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Ian’s College Basketball Diary: Week Three

The reality of this college basketball season is setting in, and what has transpired is not pretty.
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I wanted – desperately – to have this be a normal college basketball diary. Sadly, it won’t be. In fact, it can’t be. The reason? Right now in college basketball, we are seeing that the system is so hell-bent on making the sport work for money that it has lost sight of what really matters – the students.

The Dim Reality

 

This week, Florida forward Keyontae Johnson collapsed on the court, and the event brought me back to reality. It was heartwrenching and devastating.

No family should have to see their son or daughter collapse in the middle of a nationally televised game, but it happened. And those events were real – it’s something you can’t take back.

It also made me stop and think for a second about what we are really doing when pushing young adults to play for schools, amidst a pandemic, to earn money for everyone else but themselves.

 

Johnson is now stable and recovering, according to the latest report. But what happened in this relatively meaningless basketball game showcased all that’s wrong with this season. Frankly, it showed the disaster that is college basketball in 2020.

We have young adults whose lives have barely gotten started risking it all to play a game that makes the rich richer. How is that remotely ethical? Or does it just become ethical under the guides of returning to “normalcy?”

Does Coach K Get It?

The past few diaries celebrated the efforts of college basketball in returning to a state of normalcy. But what is going on is so far from normal. I feel like the rest of the world needs to have the same epiphany I did and ask themselves, what are we really doing here?

Coach Mike Krzyzewski figured it out when he pulled the rest of Duke’s non-conference games. He saw that there was no point risking everything to gain nothing.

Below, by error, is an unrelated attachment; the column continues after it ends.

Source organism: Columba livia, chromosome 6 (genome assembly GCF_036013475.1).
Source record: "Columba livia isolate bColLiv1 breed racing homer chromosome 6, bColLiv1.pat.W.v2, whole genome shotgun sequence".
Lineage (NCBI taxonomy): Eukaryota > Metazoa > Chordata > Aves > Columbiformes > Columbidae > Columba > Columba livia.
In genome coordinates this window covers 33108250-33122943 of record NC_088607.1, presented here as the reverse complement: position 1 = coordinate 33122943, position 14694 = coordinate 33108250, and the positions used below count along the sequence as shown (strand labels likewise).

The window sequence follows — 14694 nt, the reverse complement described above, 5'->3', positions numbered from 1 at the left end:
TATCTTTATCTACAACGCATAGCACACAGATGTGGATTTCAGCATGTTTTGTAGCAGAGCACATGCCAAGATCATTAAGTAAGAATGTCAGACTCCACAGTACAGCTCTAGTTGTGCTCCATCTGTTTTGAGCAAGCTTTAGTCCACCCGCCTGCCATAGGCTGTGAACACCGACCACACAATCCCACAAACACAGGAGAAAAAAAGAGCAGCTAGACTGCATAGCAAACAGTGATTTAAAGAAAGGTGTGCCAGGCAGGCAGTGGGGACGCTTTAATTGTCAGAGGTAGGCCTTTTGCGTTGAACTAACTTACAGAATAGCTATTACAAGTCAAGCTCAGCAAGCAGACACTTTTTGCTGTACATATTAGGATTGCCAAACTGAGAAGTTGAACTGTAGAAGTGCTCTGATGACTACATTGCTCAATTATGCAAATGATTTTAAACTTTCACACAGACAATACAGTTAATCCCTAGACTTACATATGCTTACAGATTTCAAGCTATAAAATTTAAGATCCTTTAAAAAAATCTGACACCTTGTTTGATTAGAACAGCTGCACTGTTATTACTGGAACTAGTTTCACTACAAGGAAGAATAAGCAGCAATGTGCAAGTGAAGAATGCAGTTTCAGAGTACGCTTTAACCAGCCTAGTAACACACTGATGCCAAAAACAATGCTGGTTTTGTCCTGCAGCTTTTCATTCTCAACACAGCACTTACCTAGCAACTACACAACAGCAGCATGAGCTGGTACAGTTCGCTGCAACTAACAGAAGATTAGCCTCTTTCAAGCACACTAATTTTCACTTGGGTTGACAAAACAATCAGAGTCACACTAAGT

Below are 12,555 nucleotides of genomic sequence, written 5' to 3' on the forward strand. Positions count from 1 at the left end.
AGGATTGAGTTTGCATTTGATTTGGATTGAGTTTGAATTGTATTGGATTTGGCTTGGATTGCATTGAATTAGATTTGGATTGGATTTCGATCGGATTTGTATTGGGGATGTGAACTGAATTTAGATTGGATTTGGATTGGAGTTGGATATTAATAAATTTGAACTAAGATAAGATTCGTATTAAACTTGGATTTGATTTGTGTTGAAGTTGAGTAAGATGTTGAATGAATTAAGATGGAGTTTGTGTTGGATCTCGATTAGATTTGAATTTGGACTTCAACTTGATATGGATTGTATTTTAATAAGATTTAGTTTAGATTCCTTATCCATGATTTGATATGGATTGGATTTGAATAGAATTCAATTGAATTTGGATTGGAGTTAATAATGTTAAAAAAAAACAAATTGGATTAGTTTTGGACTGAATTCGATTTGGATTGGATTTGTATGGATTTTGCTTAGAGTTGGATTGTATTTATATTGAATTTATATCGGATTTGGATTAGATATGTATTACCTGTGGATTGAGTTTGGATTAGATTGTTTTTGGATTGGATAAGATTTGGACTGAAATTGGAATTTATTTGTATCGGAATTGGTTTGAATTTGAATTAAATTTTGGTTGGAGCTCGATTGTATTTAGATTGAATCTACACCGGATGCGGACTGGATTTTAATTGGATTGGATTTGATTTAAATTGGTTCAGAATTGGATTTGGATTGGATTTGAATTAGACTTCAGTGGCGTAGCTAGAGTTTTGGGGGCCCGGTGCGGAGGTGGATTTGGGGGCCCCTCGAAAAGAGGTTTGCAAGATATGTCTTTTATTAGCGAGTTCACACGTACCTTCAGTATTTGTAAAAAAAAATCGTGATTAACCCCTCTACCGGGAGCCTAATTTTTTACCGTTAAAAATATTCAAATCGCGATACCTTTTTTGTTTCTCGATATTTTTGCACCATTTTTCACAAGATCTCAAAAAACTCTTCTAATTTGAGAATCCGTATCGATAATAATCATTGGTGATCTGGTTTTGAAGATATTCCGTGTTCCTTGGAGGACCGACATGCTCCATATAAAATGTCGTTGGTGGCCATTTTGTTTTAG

Since the pandemic started, society has been itching to return to normal life. There was no patience in the process. We didn’t want anything disrupting the dystopia we built for ourselves. What would we ever do without the distraction of sports, right? What will we do if we have to wear masks and social distance?

So, much like the latter, people ignored any feasible recommendations and powered on with sports. College football fell flat on its face. The MLB had Justin Turner. The NFL had numerous schedule changes and games moved. Oh, and a team took the field with no quarterback, due to COVID. But we must have our sports, right?

It’s now college basketball’s turn to look foolish, and it has taken center stage.

 

The 2020 Season Is a Mess

 

 

Here is college basketball’s reality: games being canceled. It’s not pretty, and it’s not worth it.

 


We have teams playing against teams that haven’t played a single opponent this year due to cancelations. We have teams playing in games that were scheduled at midnight the day before. Furthermore, we have teams playing with seven guys because the bench has COVID. What are we doing?

How does college basketball crown a champion in a season like this? I ask because I truly don’t know.

 

There Is No Point to the 2020 Season

 

It doesn’t even count towards a player’s eligibility, so why play? Who is the master college basketball attempts to serve? Money, TV contracts, athletics boosters, school donors – none of it matters when human life is at stake. More so, none of that matters when what’s at stake is a young adult’s future.

It’s a shame that to society, returning to normal means putting people at risk in the name of money. Yes, money makes the world go around, but college basketball prides itself on being “more” than just a sport for money. But, here it is, making decisions that jeopardize the integrity of the game, and the safety of its constitution, for the lucrative green dollar. That’s always the bottom line.

All I can ask is, what are we doing? And who does college basketball really serve?

Author

  • I am a college basketball writer primarily based in Nashville, covering all mid-major activity along with Big Ten hoops.